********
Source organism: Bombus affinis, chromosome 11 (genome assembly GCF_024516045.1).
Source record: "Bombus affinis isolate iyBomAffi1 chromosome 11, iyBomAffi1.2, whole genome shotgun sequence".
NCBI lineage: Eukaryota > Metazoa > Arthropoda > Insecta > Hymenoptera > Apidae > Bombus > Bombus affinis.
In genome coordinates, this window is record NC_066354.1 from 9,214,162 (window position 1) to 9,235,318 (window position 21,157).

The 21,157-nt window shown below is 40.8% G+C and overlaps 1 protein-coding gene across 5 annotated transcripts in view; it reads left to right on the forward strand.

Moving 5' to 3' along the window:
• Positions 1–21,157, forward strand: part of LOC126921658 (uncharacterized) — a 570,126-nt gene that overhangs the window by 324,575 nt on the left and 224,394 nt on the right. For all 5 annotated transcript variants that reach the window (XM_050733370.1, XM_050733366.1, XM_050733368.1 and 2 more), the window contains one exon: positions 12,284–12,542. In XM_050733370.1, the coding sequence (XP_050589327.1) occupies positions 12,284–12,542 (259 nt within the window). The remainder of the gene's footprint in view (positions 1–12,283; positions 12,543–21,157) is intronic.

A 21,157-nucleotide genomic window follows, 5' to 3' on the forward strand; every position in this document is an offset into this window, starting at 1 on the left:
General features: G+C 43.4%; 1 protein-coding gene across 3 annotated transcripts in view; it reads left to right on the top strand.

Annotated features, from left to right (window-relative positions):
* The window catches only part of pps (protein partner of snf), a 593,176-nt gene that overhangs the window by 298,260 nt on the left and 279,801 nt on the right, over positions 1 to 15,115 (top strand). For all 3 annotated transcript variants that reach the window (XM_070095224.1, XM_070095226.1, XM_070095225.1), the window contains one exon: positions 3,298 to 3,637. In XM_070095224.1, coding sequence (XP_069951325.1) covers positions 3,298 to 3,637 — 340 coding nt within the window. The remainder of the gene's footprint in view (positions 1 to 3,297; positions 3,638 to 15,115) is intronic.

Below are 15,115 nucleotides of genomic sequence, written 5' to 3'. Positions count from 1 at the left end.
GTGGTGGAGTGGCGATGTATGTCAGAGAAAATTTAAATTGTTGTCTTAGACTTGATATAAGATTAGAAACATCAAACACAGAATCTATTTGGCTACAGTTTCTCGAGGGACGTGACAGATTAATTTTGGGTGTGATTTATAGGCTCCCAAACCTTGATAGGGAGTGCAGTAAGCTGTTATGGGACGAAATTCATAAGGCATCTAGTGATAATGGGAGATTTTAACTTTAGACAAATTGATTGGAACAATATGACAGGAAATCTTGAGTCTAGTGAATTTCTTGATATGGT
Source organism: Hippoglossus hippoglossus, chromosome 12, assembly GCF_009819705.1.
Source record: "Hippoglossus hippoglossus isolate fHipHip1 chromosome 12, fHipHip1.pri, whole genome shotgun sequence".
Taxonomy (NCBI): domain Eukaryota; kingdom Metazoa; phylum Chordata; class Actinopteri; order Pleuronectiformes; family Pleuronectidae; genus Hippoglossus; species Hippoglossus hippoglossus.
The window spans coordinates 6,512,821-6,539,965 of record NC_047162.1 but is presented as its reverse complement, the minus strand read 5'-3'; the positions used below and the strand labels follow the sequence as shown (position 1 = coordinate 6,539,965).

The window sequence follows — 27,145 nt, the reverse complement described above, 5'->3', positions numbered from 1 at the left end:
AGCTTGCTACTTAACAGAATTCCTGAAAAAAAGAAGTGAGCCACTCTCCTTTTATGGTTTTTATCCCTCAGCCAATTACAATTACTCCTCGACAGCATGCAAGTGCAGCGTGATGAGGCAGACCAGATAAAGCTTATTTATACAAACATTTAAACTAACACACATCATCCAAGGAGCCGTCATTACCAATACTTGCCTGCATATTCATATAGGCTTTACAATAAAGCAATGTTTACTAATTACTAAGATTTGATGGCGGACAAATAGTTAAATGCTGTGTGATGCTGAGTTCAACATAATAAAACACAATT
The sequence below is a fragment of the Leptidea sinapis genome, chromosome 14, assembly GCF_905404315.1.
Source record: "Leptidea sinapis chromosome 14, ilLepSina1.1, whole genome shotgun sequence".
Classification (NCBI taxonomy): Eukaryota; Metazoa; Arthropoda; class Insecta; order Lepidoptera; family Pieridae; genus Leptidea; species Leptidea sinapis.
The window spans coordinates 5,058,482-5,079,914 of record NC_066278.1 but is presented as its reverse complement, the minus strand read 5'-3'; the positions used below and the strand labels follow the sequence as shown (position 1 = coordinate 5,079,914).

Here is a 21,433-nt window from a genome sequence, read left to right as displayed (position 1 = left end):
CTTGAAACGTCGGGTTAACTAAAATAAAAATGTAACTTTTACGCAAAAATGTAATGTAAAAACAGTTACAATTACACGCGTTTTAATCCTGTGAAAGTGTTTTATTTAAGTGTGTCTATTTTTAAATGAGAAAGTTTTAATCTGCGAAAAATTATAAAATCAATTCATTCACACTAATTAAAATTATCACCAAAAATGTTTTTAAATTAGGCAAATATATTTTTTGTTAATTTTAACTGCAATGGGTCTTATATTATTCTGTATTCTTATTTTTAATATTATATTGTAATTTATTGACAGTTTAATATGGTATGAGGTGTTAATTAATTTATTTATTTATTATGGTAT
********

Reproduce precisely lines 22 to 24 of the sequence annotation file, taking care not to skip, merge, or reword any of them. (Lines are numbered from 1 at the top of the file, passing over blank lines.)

Classification (NCBI taxonomy): Eukaryota; Metazoa; Arthropoda; class Insecta; order Lepidoptera; family Pieridae; genus Leptidea; species Leptidea sinapis.
The window spans coordinates 5,058,482-5,079,914 of record NC_066278.1 but is presented as its reverse complement, the minus strand read 5'-3'; the positions used below and the strand labels follow the sequence as shown (position 1 = coordinate 5,079,914).

Here is a 21,433-nt window from a genome sequence, read left to right as displayed (position 1 = left end):